Due to their increasing popularity as a health care benefit, more employers are beginning to offer HSA accounts to employees as a part of healthcare and retirement packages. Because the HSA account is owned and managed by the employee (even if the employer also contributes to the fund) it offers great flexibility and planning advantages to employees who want to be able to take their money with them and use it how they see fit over the life of the account. Deciding how much to contribute to an HSA is one of the central challenges of managing these innovative accounts. Like choosing to open an HSA account, deciding how much to put into the account is a personal decision.
Introducing the Health Savings Account
Depending on who you are and your reasons for opening a health savings account, you may define the HSA differently. Here are some common ways of explaining your HSA in terms of what it offers.
- A tax-deferred healthcare account. Some people open an HSA primarily to plan for future known or unknown healthcare costs for themselves, their dependent family members or both. Because the money deposited into the HSA account is tax-deferred, using an HSA to pay for healthcare costs gives more value for the dollar.
- A personal savings and investment account. Some people choose to open an HSA account with an eye towards the savings benefits it provides. Because unused funds can be used for other needs — with a 10 percent withdrawal penalty before age 65 and no penalty after age 65 — it can also function as a very effective personal savings and investment account. The investment part comes into play because, like savings accounts, HSA accounts also accrue interest.
- A retirement account. The health savings account is a great vehicle for retirement planning. The major incentive to use an HSA account as a part of your retirement planning is that as long as you use the withdrawn funds towards healthcare expenses before age 65, there is no withdrawal penalty the way there is with a traditional IRA (individual retirement account).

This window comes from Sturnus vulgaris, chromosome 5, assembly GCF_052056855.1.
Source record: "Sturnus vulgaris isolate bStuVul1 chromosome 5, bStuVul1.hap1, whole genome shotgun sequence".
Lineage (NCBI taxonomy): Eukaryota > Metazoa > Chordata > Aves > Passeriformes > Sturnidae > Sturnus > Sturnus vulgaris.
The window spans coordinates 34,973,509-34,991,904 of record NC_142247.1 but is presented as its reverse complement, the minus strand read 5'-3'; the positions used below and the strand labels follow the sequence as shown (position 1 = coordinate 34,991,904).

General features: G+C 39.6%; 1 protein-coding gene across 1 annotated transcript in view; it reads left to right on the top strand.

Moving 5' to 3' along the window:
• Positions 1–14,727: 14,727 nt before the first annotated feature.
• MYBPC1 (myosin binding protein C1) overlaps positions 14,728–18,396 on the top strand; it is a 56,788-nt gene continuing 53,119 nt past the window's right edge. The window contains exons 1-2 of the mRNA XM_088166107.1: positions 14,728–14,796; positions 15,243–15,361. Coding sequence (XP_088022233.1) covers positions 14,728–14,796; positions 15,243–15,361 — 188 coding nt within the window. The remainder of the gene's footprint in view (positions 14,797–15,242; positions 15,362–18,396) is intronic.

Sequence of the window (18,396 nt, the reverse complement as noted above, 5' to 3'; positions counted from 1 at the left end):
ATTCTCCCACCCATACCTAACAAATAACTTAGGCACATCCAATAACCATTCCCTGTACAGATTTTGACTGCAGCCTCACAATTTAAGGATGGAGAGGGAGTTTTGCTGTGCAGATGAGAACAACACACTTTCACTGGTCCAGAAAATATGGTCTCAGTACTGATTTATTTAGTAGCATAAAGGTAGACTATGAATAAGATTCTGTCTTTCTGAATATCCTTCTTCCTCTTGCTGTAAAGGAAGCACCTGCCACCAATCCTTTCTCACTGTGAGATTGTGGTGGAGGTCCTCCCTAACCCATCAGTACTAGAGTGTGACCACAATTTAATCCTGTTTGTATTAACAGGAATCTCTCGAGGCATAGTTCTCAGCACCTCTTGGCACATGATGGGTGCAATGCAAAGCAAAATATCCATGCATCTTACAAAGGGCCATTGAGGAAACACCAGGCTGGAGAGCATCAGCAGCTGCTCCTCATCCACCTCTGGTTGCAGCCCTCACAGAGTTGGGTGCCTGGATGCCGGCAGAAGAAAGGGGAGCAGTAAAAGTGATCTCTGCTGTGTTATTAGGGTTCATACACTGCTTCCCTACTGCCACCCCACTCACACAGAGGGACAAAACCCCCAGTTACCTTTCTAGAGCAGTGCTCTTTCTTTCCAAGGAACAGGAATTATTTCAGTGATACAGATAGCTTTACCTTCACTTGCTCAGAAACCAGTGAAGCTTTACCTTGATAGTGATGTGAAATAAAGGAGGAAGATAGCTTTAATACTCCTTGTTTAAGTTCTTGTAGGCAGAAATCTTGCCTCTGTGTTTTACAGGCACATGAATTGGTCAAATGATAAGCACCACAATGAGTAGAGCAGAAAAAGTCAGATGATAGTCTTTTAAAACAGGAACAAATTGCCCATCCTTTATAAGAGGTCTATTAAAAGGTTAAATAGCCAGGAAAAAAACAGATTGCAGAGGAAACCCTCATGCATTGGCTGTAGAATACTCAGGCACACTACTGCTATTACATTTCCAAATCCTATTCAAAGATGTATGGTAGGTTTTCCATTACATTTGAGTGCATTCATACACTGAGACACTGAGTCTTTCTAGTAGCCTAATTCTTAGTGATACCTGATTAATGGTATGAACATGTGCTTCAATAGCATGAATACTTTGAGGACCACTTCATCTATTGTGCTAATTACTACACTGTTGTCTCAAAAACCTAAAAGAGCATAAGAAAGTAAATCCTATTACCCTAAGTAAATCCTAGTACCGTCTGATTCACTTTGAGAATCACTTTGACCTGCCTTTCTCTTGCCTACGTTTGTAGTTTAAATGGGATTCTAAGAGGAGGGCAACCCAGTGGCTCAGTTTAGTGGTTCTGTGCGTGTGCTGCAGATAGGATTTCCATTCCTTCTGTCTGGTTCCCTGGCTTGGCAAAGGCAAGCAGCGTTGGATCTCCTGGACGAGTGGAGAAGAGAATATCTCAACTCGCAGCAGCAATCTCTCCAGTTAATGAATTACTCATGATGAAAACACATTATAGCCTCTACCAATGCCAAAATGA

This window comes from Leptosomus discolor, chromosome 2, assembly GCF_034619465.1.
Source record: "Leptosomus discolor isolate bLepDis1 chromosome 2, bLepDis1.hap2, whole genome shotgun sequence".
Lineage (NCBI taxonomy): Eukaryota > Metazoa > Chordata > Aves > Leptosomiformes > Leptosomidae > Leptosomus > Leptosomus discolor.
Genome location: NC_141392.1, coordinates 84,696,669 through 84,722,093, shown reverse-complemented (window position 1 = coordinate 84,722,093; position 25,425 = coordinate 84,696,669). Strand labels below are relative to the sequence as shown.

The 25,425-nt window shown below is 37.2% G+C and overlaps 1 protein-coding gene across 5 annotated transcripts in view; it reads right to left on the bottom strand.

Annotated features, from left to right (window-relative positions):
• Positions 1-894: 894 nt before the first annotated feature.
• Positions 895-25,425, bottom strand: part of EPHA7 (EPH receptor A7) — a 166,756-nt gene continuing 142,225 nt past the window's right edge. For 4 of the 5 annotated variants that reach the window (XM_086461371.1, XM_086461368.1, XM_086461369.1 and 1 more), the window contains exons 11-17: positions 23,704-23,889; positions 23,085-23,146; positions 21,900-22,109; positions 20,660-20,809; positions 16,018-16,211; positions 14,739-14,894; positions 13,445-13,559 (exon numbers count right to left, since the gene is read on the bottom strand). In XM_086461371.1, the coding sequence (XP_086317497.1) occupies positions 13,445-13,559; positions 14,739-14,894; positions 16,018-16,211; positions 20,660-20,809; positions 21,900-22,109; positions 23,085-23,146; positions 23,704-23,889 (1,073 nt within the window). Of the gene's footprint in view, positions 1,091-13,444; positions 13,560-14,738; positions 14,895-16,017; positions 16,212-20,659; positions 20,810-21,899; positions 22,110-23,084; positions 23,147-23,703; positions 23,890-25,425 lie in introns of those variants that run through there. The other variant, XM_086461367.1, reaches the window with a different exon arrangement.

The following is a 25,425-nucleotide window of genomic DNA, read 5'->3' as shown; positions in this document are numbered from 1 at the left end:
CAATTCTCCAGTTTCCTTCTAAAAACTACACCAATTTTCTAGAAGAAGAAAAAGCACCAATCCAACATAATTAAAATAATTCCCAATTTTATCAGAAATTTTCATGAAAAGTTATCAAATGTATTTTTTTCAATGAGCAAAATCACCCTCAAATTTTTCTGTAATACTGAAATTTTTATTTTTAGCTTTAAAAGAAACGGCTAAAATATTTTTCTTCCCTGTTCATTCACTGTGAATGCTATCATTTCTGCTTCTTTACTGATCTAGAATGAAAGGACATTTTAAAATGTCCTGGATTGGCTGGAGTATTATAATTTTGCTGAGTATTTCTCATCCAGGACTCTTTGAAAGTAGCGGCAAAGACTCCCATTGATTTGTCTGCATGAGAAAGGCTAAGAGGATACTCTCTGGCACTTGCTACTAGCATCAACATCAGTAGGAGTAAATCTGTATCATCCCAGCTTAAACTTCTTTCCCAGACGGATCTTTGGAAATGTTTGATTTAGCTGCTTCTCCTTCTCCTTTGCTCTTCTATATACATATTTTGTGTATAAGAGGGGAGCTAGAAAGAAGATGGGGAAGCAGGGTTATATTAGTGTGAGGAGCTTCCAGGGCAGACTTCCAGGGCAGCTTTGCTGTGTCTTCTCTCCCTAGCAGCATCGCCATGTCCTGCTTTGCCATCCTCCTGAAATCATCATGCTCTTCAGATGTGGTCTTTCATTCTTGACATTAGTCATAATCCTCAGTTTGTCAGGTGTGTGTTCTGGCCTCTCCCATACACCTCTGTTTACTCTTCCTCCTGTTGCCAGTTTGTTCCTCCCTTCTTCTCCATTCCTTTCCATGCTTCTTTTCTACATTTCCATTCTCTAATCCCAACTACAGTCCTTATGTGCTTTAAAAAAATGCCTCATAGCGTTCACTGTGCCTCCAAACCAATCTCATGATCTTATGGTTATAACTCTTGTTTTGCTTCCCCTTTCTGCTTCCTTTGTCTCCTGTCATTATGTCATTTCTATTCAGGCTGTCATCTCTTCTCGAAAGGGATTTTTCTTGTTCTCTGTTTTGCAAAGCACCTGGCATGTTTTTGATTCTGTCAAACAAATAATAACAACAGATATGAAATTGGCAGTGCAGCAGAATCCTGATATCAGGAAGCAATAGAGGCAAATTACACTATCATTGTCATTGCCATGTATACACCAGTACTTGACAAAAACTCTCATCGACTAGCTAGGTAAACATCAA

Choosing Your Contribution Amount
There is no one “right” way to decide how much to contribute to a health savings account. You may want to consult a complete consumers guide to health savings accounts to see what others have done and what experts recommend. Some employers offer calculators that guide you to estimate future healthcare costs and balance those against your income, other financial obligations and other savings vehicles. If you are participating in an employer-sponsored HSA plan, it is important to read the fine print of the plan to learn if or how much your employer will contribute to the account on your behalf and how your own contributions may influence that amount.
The following questions can serve as a guide to help you determine the right HSA contribution level for you.
- Do you currently participate in a high-deductible health insurance plan (if not, you will not be eligible to open a health savings account)?
- What is your deductible for your health insurance plan and do you anticipate exceeding your deductible this year?
- What is the average amount of extra money you have left each month after you meet your fixed and variable monthly expenses?
- What do you estimate your future known healthcare expenses will be?
- What other savings or retirement investment accounts do you currently participate in?
- Do you plan to purchase long-term care insurance (the HSA account serves a very similar purpose)?
- What is your current unpaid debt burden and what is your monthly plan for repaying your debt?
- What are your current savings and investment priorities?
- If you have a spouse, are they currently participating in a health savings account?
- Does your employer contribute to a health savings account on your behalf?
- How many savings years do you have left before your anticipated retirement date?
By considering each of these questions, you will begin to develop a greater perspective of how much of your monthly income should be invested into a health savings account.
About the Author:
Wiley Long has been helping individuals and families get coverage and save money for over 20 years. He owns HSA for America.